Q: How would you describe your writing process, including getting started, conducting research, and knowing when a work is complete?
A: Beginning always starts with what I call my “Dark Gift” moment. It a goosebumps reaction to something that happens to me personally, or in my personal sphere. And it starts the worst-case-scenario, what-if snowball rolling. I usually brainstorm on paper a lot. Jotting ideas, plot points, bits of dialogue, character characteristics, or whatever. The good stuff keeps coming back, the other just falls away. I do whatever research I need to start the book, then research as I go. (I don’t love research.) I’ve recently discovered a screenwriting book titled Save The Cat by Blake Snyder and have started incorporating his notecard, three act process and have found it very helpful. When I think I have enough of a direction, I open a document on the computer and begin. There are days writing is the hardest job ever, and other days when it’s heaven on earth—and lots of
days in between. For me, I know it’s done when all the threads are tied up and I get this euphoric feeling of satisfaction—not for having finished, but for my characters. It their happy ending, after all.
Q: Tell us about your influences, from all-time favorite authors to most inspirational works. Additionally, are there any recent titles you’d recommend?
A: Down here in south Louisiana, we’re known for our gumbo. It started with the cajuns, who would throw whatever they had in an abundance into the pot to make a rich, flavorful stew. That’s the way I think of my influences—horror like Stephen King and Peter Straub; Glitz and Glamour like Judith Krantz and Sidney Sheldon; childhood influences like the Trixie Beldon and Nancy Drew mysteries; the Gothic Suspense from my teens years, like Phyllis Whitney and Mary Stewart; and the Contemporary Romance like Nora Roberts and Sandra Brown they all come together in my stories to create this complex and, hopefully, tasty mix.
Q: What would you say is the greatest writing tip you have for aspiring writers?
A: How about three instead? Believe in yourself, learn from your mistakes, and keep your butt inthe chair!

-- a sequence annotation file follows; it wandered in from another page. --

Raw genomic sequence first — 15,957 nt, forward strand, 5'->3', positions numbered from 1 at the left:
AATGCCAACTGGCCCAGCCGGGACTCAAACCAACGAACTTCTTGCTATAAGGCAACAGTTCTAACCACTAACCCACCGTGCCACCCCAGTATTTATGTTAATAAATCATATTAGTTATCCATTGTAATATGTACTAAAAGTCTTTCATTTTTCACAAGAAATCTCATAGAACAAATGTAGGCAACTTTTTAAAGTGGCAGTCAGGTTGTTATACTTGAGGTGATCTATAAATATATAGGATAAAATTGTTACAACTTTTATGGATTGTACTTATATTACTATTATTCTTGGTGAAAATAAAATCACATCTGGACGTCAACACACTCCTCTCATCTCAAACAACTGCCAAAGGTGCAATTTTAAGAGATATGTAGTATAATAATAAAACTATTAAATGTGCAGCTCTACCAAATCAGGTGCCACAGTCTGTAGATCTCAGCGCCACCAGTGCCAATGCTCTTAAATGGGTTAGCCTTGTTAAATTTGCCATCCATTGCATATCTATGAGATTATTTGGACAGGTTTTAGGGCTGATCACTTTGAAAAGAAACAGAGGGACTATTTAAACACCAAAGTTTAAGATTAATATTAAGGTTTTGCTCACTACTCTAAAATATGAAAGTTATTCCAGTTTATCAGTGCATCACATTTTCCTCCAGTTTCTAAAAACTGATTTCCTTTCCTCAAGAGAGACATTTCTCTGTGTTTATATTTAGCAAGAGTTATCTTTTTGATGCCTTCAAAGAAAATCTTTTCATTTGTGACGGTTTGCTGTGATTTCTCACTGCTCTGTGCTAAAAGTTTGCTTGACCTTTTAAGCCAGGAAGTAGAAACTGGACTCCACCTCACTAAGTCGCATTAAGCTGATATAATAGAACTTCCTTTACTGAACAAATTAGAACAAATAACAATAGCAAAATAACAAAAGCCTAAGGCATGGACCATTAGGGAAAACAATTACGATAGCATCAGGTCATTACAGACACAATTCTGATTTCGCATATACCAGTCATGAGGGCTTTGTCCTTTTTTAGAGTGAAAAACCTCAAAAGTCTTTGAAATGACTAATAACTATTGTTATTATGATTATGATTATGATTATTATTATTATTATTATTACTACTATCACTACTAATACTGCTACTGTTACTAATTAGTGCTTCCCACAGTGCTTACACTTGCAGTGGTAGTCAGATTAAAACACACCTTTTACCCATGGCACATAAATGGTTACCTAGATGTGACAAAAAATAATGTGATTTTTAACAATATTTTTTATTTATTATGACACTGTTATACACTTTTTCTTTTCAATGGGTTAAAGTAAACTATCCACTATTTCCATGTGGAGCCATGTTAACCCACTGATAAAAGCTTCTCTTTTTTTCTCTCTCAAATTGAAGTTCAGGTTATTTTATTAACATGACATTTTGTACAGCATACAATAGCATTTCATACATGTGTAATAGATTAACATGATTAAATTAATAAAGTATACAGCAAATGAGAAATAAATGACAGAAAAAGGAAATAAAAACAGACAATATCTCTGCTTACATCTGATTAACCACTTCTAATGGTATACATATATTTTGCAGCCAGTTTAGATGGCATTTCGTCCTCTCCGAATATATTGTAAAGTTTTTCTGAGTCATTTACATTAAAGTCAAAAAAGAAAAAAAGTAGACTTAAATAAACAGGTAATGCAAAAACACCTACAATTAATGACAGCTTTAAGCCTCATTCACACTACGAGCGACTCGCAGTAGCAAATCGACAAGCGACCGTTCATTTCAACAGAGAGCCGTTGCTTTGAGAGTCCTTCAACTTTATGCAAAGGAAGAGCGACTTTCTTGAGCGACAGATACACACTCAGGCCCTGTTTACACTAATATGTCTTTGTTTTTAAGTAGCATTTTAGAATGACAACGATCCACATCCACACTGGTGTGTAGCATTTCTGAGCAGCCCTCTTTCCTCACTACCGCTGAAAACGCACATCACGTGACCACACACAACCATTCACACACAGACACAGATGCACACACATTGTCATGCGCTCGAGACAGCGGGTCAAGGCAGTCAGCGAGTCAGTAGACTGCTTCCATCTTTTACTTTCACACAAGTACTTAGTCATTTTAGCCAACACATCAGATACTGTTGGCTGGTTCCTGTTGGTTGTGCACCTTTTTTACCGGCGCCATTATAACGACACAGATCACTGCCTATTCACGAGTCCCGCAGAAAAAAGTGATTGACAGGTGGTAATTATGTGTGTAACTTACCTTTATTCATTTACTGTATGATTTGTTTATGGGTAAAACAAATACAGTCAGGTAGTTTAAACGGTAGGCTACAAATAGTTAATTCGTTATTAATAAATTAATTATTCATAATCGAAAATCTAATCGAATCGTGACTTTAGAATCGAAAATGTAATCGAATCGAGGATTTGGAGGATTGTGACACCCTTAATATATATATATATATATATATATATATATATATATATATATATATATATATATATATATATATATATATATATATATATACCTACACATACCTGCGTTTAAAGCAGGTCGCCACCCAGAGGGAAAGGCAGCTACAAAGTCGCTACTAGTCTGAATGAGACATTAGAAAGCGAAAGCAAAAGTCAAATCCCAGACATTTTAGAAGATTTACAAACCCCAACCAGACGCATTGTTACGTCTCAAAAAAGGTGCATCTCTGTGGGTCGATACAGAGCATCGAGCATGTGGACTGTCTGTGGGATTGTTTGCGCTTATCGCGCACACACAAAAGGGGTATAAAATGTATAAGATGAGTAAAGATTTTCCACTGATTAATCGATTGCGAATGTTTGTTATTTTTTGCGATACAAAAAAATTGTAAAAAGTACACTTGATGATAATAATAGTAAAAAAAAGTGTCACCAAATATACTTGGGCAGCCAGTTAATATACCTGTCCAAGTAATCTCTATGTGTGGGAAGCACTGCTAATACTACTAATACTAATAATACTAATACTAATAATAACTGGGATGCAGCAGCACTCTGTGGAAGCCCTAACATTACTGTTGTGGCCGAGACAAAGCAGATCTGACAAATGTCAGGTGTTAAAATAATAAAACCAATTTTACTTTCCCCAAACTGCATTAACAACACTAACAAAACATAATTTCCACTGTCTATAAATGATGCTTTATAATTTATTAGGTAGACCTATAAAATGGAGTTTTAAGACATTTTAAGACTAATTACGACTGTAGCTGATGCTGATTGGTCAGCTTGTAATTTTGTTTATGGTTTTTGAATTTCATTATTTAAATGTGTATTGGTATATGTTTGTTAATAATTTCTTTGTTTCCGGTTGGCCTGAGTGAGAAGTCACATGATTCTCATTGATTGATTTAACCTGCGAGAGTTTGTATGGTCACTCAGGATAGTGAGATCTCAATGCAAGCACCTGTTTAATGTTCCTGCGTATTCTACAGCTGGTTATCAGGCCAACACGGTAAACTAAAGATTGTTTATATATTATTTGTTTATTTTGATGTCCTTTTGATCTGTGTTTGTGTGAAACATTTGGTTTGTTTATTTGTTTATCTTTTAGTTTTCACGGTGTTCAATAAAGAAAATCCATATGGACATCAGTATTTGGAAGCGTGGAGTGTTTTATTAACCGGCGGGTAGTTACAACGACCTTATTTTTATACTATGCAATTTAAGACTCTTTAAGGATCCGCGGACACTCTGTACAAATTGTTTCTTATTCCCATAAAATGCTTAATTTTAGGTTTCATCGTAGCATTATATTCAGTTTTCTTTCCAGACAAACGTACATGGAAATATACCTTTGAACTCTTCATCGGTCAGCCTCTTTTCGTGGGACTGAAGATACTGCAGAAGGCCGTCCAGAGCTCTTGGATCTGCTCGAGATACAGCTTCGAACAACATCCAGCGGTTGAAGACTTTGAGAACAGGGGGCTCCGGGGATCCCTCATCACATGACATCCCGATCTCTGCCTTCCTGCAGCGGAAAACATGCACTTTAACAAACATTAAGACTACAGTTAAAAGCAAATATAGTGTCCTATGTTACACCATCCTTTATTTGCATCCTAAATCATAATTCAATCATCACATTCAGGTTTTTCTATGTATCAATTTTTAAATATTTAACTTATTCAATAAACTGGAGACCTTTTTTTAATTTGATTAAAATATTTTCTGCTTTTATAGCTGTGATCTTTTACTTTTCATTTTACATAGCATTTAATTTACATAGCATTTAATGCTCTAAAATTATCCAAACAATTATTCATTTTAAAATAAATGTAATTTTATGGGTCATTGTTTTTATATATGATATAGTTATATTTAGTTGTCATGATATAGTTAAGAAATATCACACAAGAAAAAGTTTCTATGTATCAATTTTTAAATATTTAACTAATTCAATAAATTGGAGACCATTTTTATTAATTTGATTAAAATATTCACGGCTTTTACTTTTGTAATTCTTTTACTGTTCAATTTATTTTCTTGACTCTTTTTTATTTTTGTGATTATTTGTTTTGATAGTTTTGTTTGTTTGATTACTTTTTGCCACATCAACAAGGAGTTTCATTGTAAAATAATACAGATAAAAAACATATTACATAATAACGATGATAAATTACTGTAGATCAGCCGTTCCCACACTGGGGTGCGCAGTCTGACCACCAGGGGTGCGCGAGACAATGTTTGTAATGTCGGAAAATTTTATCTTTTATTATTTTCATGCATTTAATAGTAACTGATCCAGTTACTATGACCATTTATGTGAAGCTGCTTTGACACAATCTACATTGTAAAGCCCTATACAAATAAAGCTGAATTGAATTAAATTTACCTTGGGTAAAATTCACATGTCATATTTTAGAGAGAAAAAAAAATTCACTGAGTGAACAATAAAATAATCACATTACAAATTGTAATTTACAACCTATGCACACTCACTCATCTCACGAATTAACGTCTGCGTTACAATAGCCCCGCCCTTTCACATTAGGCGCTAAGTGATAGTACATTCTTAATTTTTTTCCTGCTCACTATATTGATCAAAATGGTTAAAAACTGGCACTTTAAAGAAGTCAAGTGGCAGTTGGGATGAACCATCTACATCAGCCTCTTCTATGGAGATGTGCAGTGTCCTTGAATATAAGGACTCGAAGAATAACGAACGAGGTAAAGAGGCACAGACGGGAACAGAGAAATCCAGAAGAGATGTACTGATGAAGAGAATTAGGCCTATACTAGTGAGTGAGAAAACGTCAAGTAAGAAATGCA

Q: When did you know being a writer was what you wanted to do? What was the moment like when you realized it was becoming a reality? Was the path to publication a linear one?
A: I always thought I wanted to be a visual artist, which is what I’m trained for. I’d completed my MFA and lined up a University teaching job for the fall. Then I caught the writing bug. A cashier dropped a free Nora Roberts novel into my shopping bag; I read it and was hooked. Although a big reader all my life, I’d never read romance. After a months-long reading frenzy, I decided I had to try to write one. The minute I put pen to paper, I knew I had found my true calling. I never looked back. As for a linear path to publication—if that includes rejections, rewrites, rejections, rewrites, yes it was linear. My very first novel, rewritten several times, is still in a drawer. I’ve nicknamed it Fatally Flawed, because I made every mistake a beginning writer can make. It’s my learning
curve, I’m proud of that fact, and it will never to see the light of publication. Promise!
Q: What would you say makes The Other Girl stand out amongst other popular thrillers from the last few years?
A: There have been so many awesome thrillers published in the last few years! What I hope stands out about THE OTHER GIRL is it’s main character’s authentic journey as she relives past trauma and fights for justice. I think readers will really like her and be rooting for her.
Q: Do you have any creative rituals for when you sit down to write?
A: Coffee. More coffee. And chocolate. Seriously dark chocolate.